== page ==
What Type of Retirement Accounts Can You Borrow From?

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Putting money in retirement plans is a way to invest for the future while saving on taxes, but tax-advantaged accounts face restrictions on withdrawals that can make it difficult to access funds before retirement. If you need money from a retirement account, you can't simply withdraw funds and replace them later because withdrawals are usually taxed as ordinary income and contributions are subject to annual limits. Some retirement plans do, however, include loan provisions that let you borrow money from your account.

Retirement Plan Loans

Employer-provided retirement plans other than IRA-based plans are generally allowed to offer loans to participants. According to the Internal Revenue Service, profit-sharing, money purchase, 401(k), 403(b) and 457(b) plans are all eligible to make loans. Borrowing is also allowed from Thrift Savings plans, which are retirement accounts available to federal employees. Loans from retirement accounts are limited to the lesser of 50 percent of the account balance and $50,000. Loans must generally be paid back with interest within 5 years, although an exception is made for loans taken out to purchase a primary residence. An employer is not required to offer loan provisions on a retirement plan, so you might not be able to borrow from your account even if you have a common plan like a 401(K).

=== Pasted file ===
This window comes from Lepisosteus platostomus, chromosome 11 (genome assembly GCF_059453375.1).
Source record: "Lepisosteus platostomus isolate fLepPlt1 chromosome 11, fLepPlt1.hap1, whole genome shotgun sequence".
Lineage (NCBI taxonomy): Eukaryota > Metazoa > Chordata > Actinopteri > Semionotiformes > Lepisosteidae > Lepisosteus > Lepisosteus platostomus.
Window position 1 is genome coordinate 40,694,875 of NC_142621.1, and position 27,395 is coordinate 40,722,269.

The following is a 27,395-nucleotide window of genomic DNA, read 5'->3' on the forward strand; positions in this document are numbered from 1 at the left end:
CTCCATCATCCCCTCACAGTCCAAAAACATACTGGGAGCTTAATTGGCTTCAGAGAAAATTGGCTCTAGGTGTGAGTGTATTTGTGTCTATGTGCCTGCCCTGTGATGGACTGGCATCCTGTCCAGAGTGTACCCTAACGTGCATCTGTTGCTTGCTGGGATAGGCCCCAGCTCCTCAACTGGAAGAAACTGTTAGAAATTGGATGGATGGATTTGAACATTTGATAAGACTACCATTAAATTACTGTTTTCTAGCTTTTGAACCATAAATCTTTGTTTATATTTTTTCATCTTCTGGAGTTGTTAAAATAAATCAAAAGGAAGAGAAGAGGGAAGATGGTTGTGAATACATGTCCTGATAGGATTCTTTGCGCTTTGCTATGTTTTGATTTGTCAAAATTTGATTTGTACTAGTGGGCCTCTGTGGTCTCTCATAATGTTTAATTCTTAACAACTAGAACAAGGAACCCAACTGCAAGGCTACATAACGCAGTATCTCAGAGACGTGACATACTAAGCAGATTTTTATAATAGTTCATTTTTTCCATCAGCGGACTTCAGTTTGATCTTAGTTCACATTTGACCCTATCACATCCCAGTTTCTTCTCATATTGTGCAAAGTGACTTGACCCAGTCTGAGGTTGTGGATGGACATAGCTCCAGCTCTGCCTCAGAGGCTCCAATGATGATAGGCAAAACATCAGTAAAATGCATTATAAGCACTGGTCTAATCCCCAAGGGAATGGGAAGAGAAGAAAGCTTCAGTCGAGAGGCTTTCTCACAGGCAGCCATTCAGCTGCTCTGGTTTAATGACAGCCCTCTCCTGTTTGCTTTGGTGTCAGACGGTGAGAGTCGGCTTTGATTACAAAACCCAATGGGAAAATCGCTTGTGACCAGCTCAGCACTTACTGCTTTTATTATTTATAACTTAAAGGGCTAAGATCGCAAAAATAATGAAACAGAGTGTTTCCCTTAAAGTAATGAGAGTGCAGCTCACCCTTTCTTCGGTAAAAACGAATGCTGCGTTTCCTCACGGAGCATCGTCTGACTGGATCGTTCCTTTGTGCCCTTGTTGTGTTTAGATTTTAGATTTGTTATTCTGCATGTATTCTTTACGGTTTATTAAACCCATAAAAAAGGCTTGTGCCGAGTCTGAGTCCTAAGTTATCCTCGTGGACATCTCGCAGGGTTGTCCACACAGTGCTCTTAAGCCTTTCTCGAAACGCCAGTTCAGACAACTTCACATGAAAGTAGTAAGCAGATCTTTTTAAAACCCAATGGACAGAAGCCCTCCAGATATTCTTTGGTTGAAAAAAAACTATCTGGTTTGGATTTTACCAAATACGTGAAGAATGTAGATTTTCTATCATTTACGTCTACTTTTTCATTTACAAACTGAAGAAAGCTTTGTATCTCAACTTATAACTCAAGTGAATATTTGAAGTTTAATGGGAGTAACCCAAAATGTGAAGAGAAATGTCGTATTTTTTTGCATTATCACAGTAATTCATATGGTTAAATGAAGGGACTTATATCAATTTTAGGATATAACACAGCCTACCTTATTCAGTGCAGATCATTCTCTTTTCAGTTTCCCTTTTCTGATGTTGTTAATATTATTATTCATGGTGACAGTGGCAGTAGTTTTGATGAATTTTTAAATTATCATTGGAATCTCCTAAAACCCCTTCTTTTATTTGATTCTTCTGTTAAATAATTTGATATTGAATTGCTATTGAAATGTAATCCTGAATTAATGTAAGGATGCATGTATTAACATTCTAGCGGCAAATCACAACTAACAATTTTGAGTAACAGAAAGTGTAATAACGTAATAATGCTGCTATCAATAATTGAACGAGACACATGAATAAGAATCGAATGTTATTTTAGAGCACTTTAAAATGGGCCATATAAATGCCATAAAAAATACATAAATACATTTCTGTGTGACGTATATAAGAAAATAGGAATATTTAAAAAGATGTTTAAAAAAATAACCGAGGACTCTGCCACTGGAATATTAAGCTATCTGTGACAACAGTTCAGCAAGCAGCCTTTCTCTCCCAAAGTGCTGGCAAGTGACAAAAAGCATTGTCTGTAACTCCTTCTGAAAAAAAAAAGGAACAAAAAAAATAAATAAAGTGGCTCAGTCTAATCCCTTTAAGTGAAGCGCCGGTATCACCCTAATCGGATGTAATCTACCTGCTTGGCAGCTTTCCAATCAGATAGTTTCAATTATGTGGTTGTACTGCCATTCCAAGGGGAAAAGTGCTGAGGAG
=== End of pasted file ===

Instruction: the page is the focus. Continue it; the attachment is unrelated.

IRA Rollovers

Individual retirement accounts technically do not allow you to borrow against savings. According to the IRS, if you take a loan from an IRA, the account is no longer an IRA and you have to include the entire value of the account in your income. It is possible to borrow from an IRA on a short-term basis using an IRA rollover transaction. An IRA rollover lets you take money out of an IRA tax-free as long as you deposit the same amount back into an IRA within 60 days.


The main benefit of borrowing from a retirement plan is that you don't lose money in the form of interest. The interest you have to pay on loans from retirement plans goes back into your account, so you essentially pay interest to yourself instead of a lender. In the case of IRA rollovers, you don't pay interest at all.


Taking loans from a retirement plan or using an IRA rollover to access cash short-term can be risky. If you lose your job, your employer may require you to pay back the entire amount of a retirement plan loan within 60 days. In this case, any amount you don't pay back is treated as a taxable withdrawal. Similarly, if you don't put money back into an IRA within 60 days of making a withdrawal for a rollover, it is treated as a normal taxable distribution.